Fashion is often considered frivolous and a non-essential, and that makes sense when you compare it to things like healthcare, nutrition and education. So when is fashion more than just cloth on a hanger? In 2011, I came up with the idea of creating an underwear brand which focused on the colour nude. So far, so standard. However, I am a black woman, and I knew from my personal experience that I could not walk into a shop and find a nude bra. Such an incredibly basic part of most women’s wardrobe and amidst the millions of nude bras in shops sitting across the UK, and the world, I couldn’t find one, and that was because the lingerie industry had a very specific definition of nude (i.e., beige), and I didn’t fit it. So, I thought it was time to change that.
The term micro-aggression has become significantly more widespread over the past few years. The Cambridge dictionary defines it as, “a small act or remark that makes someone feel insulted o r treated badly because of their race, sex, etc., even though the insult, etc. may not have been intended, and that can combine with other similar acts or remarks over time to cause emotional harm”. Was I emotionally harmed by not being able to buy a nude bra, no, but it was incredibly frustrating. It was something every single one of my white friends could find with ease. It annoyed me that I was wearing a camisole under sheer tops, or generally having to opt for black tights in order to avoid the dreaded grey/ashen leg look if I tried to wear one of the “American Tan” options that were the closest to what might possibly be my skin tone.
To any readers who are not a person of colour, imagine if one day countless things you take for granted - plasters, nude underwear, tights, those microphones that are supposed to be invisible on stage, nude shoes, medical casts, prosthetic limbs, ballet shoes, nipple covers, footsies, the lining of lace dresses – were all of a sudden only available in dark brown and black. All of a sudden, things that you would never usually even consider become an issue. That’s life for most black and brown people. Is it a matter of life or death? No. Is it inconvenient and annoying? Absolutely. What’s more, at some point you might start to wonder, why in the world is the entire fashion industry ignoring me, or maybe you decide like quite a few women in African and Asian communities to start to bleach your skin in order to attain that ideal. After all, most of the magazines generally have women on them that have lighter features, and normal everyday items are catering to those people, so maybe it’s something wrong with your skin. When I hear things like this it breaks my heart. Or when you hear young girls say they don’t like their hair or their skin or they want to look different, we need to start looking at the small, every day occurrences that might be making time think or feel that way.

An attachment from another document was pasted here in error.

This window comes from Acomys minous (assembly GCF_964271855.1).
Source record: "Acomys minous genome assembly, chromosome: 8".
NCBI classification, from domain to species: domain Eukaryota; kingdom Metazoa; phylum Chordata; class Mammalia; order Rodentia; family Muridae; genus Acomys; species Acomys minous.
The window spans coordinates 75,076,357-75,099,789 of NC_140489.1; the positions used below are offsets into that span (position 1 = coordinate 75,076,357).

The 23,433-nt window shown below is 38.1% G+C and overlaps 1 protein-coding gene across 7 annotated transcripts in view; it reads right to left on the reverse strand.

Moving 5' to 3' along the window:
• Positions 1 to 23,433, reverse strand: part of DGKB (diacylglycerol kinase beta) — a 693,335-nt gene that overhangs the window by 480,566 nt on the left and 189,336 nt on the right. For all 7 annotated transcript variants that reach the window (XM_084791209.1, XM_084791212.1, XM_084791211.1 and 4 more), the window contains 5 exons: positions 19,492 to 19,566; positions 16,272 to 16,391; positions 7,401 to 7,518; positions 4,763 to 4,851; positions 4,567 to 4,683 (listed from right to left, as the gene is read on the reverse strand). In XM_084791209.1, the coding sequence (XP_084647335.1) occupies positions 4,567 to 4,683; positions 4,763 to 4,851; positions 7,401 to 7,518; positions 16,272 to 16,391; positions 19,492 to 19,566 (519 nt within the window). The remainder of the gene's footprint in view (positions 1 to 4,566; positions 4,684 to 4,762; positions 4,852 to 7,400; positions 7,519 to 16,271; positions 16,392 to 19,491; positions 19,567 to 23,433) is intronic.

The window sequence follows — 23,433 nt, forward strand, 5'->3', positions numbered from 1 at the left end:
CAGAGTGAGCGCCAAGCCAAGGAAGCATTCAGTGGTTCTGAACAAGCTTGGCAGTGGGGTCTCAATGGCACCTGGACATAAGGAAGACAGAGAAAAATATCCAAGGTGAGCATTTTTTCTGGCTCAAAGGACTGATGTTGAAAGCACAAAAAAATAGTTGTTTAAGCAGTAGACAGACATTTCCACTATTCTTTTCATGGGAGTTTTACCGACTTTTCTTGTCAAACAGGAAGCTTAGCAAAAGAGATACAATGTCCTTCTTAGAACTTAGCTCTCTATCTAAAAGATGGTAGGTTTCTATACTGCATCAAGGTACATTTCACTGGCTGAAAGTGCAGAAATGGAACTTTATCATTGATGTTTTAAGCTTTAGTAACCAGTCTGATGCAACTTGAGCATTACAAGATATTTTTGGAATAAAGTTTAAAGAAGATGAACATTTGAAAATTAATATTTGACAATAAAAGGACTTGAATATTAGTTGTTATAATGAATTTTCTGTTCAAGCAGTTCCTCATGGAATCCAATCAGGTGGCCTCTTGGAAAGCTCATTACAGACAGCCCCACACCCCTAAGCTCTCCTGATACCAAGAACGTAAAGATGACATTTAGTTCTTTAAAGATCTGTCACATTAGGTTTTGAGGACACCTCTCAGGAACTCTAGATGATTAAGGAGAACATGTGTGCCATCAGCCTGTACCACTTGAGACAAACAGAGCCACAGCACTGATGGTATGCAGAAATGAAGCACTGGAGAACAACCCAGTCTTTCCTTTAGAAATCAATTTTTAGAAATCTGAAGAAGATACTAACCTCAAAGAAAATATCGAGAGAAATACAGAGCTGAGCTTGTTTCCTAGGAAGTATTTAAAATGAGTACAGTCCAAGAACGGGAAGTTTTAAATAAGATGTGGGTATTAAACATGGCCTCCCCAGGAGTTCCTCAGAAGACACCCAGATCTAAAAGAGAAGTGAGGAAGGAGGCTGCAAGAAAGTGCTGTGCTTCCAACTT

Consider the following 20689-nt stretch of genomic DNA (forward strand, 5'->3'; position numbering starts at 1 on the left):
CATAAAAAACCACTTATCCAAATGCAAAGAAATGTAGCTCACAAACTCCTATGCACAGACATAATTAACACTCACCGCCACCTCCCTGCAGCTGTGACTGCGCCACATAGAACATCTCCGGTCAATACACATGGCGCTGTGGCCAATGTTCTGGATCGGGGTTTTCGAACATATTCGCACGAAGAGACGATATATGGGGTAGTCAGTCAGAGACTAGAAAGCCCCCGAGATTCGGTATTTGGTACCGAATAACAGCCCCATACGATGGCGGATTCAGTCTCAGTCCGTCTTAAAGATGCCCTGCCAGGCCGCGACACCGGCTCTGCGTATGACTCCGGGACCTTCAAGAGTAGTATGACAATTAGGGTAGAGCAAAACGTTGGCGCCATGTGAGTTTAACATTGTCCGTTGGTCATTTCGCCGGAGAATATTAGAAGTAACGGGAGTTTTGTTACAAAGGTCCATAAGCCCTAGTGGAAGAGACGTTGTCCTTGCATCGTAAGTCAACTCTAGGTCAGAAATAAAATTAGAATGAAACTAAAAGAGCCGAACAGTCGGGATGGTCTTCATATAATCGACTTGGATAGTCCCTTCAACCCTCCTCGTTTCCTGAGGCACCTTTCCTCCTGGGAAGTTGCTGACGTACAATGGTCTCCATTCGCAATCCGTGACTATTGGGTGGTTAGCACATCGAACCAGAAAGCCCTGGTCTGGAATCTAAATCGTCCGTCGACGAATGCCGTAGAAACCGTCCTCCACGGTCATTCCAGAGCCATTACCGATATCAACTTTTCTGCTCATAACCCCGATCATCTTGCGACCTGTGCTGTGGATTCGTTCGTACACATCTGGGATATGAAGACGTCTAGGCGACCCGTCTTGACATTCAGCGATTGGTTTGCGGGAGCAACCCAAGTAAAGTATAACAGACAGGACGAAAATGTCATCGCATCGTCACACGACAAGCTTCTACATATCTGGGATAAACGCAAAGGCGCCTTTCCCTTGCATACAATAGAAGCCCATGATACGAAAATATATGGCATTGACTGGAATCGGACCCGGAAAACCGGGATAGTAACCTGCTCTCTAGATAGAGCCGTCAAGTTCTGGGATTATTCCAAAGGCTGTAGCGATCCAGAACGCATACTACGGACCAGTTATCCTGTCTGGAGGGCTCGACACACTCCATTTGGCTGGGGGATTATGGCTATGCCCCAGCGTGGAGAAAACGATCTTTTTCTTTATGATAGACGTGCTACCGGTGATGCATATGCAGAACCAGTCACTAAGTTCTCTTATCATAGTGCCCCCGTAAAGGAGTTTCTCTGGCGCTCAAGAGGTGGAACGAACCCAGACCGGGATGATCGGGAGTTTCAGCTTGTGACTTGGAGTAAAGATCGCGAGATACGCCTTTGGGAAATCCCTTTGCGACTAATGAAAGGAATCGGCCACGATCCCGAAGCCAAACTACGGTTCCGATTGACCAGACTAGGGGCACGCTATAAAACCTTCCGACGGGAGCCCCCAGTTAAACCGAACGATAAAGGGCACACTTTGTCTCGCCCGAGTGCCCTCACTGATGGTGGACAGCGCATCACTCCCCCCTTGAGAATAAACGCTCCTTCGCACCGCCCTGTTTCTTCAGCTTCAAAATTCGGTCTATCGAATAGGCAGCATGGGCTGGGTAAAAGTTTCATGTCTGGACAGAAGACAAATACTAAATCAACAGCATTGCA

The product I created isn’t just for black women, although black women literally built my brand with their support. We have women from all ethnicities, including white women, who either simply like the colours or realise that the traditional nude wasn’t working for them, and ours suit them better. Our motto is “Empowering Women. Embracing our Colour”, and that is a really important thing for me. We live in a time where thankfully, people are becoming increasingly conscious about not having to fit into a particular box, and there is definitely a move towards inclusivity. Ultimately, it’s not about taking away from others, but it’s about letting people who may not have fit in before know there is space for them.
My skin colour, or nude, is pretty much the colour of a cinnamon stick. For others their nude might be a cream with dash of blush, or deep, dark brown with a bluish hue. Whatever it happens to be, it shouldn’t be a battle. When you wake up and decide you want a piece of underwear that is nude, it shouldn’t bring up questions of ‘why not my skin tone?’, and ‘why was it decided that I don’t deserve to have it when so many other women can?’.
I created Nubian Skin to make that difference in a very small sphere. It matters that women and men of colour have representation. It’s the reason so many people got incredibly excited over Black Panther and Crazy Rich Asians. People want to feel included and in something which can be fun or just mundane like underwear, it is important. It’s something you wear every day, it can be something you don’t think about, or it could be something that you obsess over, but it’s next to your skin, and if a woman decides she wants her nude, she deserves it.
Ade Hassan MBE is the founder of Nubian Skin